Petitioner, after the sentence was imposed, did not petition the sentencing Court to withdraw the plea (Section 337, Code of Criminal Procedure), nor did he petition said Court to withdraw the plea in April of 1966 when he realized the consequences of his conviction. See People v. Forlano, 19 A.D.2d 365, 243 N.Y.S.2d 559, 560 (1st Dep't 1963) and cases therein cited. In addition, he sought no collateral relief in the State courts by way of a writ of error coram nobis.

 Accordingly, I seriously question whether this Court can grant a writ and vacate a State judgment, before the State courts have had an opportunity to review its propriety (see 28 U.S.C. § 2254; compare Petition of Thompson, 301 F.2d 659, 660 (3d Cir. 1962); United States ex rel. Drew v. Myers, 327 F.2d 174 (3d Cir. 1964); United States ex rel. Kloiber v. Myers, 237 F. Supp. 682 (E.D.Pa.1965)) especially where as here there is no reason proffered for circumventing the normal State processes.

 While the Service argues that even assuming exhaustion of State remedies, this Court is bound by the record presented to the hearing examiner, I do not agree. I believe that this Court can, in a proper case, look into the validity of a State court conviction upon which a deportation order is predicated. See, e.g., United States ex rel. Durante v. Holton, 228 F.2d 827 (7th Cir.), cert. denied, 351 U.S. 963, 76 S. Ct. 1027, 100 L. Ed. 1484 (1956); United States ex rel. Marino v. Holton, 227 F.2d 886 (7th Cir. 1955), cert. denied, 350 U.S. 1006, 76 S. Ct. 650, 100 L. Ed. 868 (1956). To foreclose inquiry is to foreclose relief and I believe that in the proper case I have both the power of inquiry and of relief.

 To have the power is one thing, however, and to use it is yet another.

 It must be borne in mind that it is not every claimed error of State procedure which rises to the level of constitutional deprivation which gives this Court power to vacate a State conviction and judgment.

 Petitioner does not contend that he did not know of the deportation consequences, or that he was not informed by his attorney of them. Nor does he assert that the Judge in any way misled him or misrepresented anything to him. Indeed, his only attack is that by reason of the failure of the Judge to inform him that he would be subject to deportation his plea is involuntary and constitutionally tainted.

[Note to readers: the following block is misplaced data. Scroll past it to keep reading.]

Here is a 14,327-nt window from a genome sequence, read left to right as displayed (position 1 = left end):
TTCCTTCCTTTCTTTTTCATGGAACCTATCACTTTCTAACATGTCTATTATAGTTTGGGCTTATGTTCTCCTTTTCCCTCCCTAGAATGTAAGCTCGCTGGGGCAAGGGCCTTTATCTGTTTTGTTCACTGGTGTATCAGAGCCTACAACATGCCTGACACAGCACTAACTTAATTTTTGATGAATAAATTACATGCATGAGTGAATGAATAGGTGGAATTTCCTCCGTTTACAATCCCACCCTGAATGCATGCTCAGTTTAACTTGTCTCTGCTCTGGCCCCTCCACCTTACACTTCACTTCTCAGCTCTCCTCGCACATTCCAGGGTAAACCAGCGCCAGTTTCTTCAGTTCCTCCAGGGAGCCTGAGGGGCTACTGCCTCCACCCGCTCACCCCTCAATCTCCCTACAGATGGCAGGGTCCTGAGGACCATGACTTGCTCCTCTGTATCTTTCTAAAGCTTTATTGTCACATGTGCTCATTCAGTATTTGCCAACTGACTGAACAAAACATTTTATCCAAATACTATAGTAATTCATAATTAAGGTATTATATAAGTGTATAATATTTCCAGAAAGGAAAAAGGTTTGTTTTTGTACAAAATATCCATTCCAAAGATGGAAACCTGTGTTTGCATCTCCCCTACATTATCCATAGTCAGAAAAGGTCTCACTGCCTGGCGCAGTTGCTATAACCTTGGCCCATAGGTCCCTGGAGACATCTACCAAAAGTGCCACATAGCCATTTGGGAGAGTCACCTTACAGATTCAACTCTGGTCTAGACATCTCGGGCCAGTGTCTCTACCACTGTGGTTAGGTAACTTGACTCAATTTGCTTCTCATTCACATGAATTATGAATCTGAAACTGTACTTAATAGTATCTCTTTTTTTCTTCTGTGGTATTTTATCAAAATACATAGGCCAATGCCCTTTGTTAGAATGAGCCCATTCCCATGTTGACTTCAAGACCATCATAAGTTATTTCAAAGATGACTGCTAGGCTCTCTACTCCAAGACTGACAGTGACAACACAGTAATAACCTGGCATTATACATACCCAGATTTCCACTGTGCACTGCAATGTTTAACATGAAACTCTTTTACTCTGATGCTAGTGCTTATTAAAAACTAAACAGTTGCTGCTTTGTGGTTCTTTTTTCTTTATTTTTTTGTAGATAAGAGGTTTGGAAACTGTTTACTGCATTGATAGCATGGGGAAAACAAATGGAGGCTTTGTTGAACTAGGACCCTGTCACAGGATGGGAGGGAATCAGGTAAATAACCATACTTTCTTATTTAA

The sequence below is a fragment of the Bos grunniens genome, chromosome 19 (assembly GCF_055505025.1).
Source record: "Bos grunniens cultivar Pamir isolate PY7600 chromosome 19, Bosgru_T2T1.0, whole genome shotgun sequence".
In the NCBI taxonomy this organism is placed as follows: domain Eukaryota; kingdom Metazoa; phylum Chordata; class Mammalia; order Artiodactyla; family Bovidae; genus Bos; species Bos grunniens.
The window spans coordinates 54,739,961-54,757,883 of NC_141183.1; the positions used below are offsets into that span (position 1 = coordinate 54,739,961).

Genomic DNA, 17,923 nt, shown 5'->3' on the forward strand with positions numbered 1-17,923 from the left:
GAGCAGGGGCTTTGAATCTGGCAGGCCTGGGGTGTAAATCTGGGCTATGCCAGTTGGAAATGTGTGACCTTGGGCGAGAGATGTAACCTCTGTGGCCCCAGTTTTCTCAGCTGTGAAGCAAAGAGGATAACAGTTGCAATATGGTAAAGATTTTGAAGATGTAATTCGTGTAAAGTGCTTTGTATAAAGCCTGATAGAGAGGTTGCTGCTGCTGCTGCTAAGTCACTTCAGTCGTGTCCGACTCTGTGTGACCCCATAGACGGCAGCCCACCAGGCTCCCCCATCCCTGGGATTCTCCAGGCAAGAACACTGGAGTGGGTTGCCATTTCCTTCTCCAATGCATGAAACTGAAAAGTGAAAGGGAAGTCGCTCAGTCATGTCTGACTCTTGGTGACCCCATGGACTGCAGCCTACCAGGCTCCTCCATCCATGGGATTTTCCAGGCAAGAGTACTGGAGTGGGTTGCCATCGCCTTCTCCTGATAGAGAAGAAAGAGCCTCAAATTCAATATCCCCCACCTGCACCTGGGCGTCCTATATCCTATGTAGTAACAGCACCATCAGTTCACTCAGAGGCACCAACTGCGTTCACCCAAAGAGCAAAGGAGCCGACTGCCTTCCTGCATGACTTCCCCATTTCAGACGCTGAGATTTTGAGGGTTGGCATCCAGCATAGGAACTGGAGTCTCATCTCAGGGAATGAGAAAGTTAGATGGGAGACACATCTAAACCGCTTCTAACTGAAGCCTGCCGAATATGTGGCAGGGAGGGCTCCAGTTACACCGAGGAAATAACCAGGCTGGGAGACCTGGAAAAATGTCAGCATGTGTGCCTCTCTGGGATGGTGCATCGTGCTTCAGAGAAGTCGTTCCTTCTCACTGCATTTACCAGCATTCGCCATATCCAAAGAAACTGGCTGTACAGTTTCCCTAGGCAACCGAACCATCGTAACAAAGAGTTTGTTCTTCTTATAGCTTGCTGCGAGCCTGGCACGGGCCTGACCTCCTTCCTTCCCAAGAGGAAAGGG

In United States ex rel. Durante v. Holton, supra, a similar claim was made and disposed of as follows:


"In his brief in this court, Durante admits that in the Illinois court he was represented by counsel of his choice. He there pleaded guilty to burglary. He does not contend that, before he entered that plea, the trial judge failed to inform him of the possible consequences of such a plea, insofar as the possible punishment to be meted out by the Illinois court might be. He makes instead the rather remarkable contention that, while he was represented by his own attorney, it was the duty of the judge to tell Durante that a consequence of any sentence that the court might impose upon a plea of guilty 'would or might be deportation from' the United States. There is no showing that the Illinois judge even knew that Durante was not a citizen of this country. Even if he had known it, there was no duty upon the court to advise Durante in regard to the possibility of deportation." 228 F.2d at 830.

 Moreover, even in this Court, where it is mandated that the full range of consequences be set out (see Amended Rule 11 and Advisory Committee notes; see generally, Annot. 97 A.L.R.2d 549 (1964)) it seems onerous and absurd to expect a judge to explain to each and every defendant who pleads guilty the full range of collateral consequences of his plea and, indeed, to anticipate what those collateral consequences are. Nothing more should be expected of the State court. Thus, in any event, the writ must fail on its merits.

 Accordingly, for all of the reasons hereinbefore set forth, the within writ is dismissed.

 So ordered.